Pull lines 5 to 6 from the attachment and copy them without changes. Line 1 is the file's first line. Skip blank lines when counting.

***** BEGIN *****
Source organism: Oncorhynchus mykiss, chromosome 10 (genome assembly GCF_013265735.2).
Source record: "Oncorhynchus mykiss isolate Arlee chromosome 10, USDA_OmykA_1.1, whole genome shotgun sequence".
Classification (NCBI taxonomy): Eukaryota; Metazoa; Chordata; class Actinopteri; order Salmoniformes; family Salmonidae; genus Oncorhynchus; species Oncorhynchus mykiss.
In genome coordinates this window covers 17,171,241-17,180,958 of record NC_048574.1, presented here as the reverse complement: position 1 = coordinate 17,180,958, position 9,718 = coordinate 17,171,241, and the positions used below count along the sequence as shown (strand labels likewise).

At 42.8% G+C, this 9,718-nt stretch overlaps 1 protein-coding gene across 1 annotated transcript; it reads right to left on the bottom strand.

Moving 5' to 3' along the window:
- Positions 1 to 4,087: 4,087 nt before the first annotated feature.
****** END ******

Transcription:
At 42.8% G+C, this 9,718-nt stretch overlaps 1 protein-coding gene across 1 annotated transcript; it reads right to left on the bottom strand.

Moving 5' to 3' along the window: